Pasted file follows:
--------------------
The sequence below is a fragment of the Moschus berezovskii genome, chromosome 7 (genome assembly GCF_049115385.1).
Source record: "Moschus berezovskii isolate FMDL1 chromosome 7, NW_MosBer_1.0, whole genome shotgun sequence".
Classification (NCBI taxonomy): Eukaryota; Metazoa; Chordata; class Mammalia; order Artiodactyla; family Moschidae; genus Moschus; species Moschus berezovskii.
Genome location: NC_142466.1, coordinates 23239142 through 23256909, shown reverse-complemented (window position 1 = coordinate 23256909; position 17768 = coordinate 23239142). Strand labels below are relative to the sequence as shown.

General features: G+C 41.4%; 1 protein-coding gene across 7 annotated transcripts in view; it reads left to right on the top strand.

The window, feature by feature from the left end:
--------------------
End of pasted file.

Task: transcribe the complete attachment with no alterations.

The sequence below is a fragment of the Moschus berezovskii genome, chromosome 7 (genome assembly GCF_049115385.1).
Source record: "Moschus berezovskii isolate FMDL1 chromosome 7, NW_MosBer_1.0, whole genome shotgun sequence".
Classification (NCBI taxonomy): Eukaryota; Metazoa; Chordata; class Mammalia; order Artiodactyla; family Moschidae; genus Moschus; species Moschus berezovskii.
Genome location: NC_142466.1, coordinates 23239142 through 23256909, shown reverse-complemented (window position 1 = coordinate 23256909; position 17768 = coordinate 23239142). Strand labels below are relative to the sequence as shown.

General features: G+C 41.4%; 1 protein-coding gene across 7 annotated transcripts in view; it reads left to right on the top strand.

The window, feature by feature from the left end: